Ornithologists' delight: Tim Dee, the author of A Year on the Wing: Four Seasons in a Life with Birds has spent 40 years devoted to avian pursuits (10 more than Stutchbury!). Middleton Evans' beautiful photographic collection Rhapsody in Blue: A Celebration of North American Water Birds reflects nearly 40 trips to view and capture these magnificent creatures on film. Picking up on Stuchbury's theme of the complex communications in bird vocalizations is What the Robin Knows: How Birds Reveal the Secrets of the Natural World by naturalist and tracking expert Jon Young.


  1. I don't know if I have a favorite birdsong, but I do prefer when they are not too loud too early. :)

    I wish I could live in blissful ignorance about birds who kill their siblings or mothers who abandon the nest to start over. But unfortunately, that stuff does happen and while it seems sad, I guess it is part of natural behavior to keep the ecosystem in check.

    1. I hear you Molly! Birds look so lovely in appearance and sweet and for the most part gentle but a great deal of them are kind of jerks. As for bird songs, I am more of a whale song type of gal. I like the occasional tweet (not too early), but I really live for the marine mammal's ambient cry.

  2. Wilhelmina FinkelsteinAugust 8, 2013 at 5:07 PM

    Haha, very true! As odd as may seem, I've always loved the turkey vulture. Maybe it's because the best Disney movie of all time is Robin Hood, but they've been given the avian-stepchild treatment:) Apparently, they don't have the necessary vocal components to sing. Instead, all they can muster is either low and guttural or whiny.

  3. Wilhelm, is that you??

    My favorite bird song would be the soulful cry of the loon. It sings of twilight in lonely places, an odd mixture of tranquility and longing.

    The poets always make birds into free spirits. But the truth is they live in the limits of their society and their physical capabilities. I've seen a parent refuse to feed a nestling who hatched badly and could not lift up its neck. It soon died. What was disheartening was the parents then turned on the remaining, healthy nestling, and killed her. Then they left. The weather was still warm enough to start over, so maybe they wanted to, elsewhere.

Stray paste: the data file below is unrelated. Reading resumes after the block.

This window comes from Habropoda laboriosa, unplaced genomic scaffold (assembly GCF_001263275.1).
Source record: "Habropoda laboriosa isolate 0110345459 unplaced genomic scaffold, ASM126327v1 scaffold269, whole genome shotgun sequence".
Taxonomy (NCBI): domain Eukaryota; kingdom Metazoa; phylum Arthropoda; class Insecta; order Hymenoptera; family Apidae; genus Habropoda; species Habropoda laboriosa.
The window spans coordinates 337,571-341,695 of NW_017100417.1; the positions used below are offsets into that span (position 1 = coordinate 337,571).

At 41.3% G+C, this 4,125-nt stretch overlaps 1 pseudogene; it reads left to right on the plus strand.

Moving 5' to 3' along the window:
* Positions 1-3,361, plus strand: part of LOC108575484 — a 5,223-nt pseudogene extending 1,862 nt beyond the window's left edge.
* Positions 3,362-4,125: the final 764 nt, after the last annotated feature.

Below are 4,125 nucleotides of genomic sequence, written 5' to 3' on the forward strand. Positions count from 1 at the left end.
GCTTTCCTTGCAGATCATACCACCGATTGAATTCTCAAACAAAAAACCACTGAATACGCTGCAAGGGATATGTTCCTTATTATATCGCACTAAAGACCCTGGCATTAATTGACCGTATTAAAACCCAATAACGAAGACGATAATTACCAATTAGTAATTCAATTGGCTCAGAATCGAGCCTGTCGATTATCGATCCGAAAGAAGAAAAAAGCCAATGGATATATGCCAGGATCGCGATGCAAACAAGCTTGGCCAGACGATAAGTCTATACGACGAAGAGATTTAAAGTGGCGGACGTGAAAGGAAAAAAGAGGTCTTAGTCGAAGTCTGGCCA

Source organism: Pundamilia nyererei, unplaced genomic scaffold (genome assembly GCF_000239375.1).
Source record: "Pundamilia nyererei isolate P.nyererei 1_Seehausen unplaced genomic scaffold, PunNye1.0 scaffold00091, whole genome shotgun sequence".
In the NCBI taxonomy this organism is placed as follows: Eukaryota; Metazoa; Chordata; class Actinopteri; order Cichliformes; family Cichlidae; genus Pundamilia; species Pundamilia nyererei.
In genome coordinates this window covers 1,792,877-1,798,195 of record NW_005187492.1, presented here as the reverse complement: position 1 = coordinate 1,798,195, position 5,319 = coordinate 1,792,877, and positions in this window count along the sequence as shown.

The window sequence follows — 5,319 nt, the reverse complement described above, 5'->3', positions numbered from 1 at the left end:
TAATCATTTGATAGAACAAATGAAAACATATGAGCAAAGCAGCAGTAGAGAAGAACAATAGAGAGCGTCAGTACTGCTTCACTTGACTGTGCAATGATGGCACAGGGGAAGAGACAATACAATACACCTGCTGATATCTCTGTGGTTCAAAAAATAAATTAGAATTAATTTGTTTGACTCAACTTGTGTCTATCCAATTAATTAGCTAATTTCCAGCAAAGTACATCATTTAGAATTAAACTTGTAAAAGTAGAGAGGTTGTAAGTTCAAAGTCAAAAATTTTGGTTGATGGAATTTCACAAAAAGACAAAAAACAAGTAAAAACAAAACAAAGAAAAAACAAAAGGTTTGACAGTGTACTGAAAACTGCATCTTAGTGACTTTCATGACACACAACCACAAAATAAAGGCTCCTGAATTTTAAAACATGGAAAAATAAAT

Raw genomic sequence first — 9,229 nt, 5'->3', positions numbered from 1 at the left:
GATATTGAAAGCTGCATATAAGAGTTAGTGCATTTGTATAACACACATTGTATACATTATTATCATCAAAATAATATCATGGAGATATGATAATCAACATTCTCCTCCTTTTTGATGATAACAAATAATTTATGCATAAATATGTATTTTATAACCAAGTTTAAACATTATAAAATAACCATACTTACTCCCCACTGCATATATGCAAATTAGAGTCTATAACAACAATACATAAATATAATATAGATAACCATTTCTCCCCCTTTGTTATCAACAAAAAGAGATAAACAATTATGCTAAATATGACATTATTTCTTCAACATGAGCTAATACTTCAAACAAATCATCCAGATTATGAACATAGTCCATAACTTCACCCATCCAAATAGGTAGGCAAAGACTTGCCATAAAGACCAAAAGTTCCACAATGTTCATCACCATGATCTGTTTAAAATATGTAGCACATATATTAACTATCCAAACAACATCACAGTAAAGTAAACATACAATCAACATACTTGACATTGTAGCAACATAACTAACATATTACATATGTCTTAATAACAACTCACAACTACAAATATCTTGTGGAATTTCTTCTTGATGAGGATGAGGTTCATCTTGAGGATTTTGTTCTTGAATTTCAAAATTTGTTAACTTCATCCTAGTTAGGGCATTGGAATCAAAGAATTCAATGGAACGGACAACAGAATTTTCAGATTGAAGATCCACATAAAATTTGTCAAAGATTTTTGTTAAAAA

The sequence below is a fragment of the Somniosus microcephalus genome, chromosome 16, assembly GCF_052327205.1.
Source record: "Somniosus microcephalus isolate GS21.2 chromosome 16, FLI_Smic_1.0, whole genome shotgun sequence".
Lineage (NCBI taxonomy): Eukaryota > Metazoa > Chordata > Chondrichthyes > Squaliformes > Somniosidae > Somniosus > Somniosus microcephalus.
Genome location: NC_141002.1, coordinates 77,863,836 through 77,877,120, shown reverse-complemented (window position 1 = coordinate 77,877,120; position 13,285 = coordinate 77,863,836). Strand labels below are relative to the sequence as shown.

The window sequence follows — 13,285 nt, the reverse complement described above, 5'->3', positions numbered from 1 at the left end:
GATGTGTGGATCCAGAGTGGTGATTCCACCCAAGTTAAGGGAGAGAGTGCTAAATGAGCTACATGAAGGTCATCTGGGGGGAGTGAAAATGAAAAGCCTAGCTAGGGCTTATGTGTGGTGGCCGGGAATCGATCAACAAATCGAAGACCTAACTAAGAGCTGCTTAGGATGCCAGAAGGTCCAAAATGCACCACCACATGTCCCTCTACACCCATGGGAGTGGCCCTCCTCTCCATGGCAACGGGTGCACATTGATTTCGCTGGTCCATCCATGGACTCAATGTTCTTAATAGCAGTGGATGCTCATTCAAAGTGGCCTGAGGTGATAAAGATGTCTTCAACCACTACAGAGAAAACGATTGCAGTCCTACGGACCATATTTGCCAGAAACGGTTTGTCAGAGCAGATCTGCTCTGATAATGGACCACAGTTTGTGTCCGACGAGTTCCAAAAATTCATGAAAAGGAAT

Anyone care to write a poem about that?

  4. I never really thought that what the loon — of which we have many around this neighborhood — does could be called a song; it’s more like a cry. (I guess people usually refer to it as a 'call.') But then again, my favorite bird to listen to is the red-winged blackbird, and that’s more a call too, not a song.

    1. I wonder what the birds would call it. The Hollywood Finch who graced my terrace for a while had a 16-note signature which he sang 3 times, faithfully, after dawn. Then he would fly off.
      About a year later, his family moved to a fire escape on the next block, and a similar bird was singing the same song, but with a variance at the end.
      Whenever another bird sat on the terrace, the finch would sing his signature, more rapidly, and then spit a coda of 3 notes. I imagine he was giving notice that this was his place--"And YOU get out!"

  5. I also love the sound of a loon, but my favorites are the raptors. I live in rural, northern Illinois, so we get a lot of red-tails, but every once in a while I'll glimpse a kestrel or a Prairie Hawk. That's always exciting.

    We have these little, dark, swallow-looking creatures thick in our neighborhood. One in particular always sits on the edge of my roof, in the same spot just outside my office window, and just talks a blue streak. No singing, but he's clearly carrying on quite the conversation with himself.

  6. This comment has been removed by the author.

  7. Sprint Family locator app gives you the opportunity to spy on your kids to make sure they are fine. Coverage is available everywhere. The application supports all Sprint telephones unless on a rare occasion is a very old device. Click on this web link sprint family locator app mobile for iphone for more interesting information!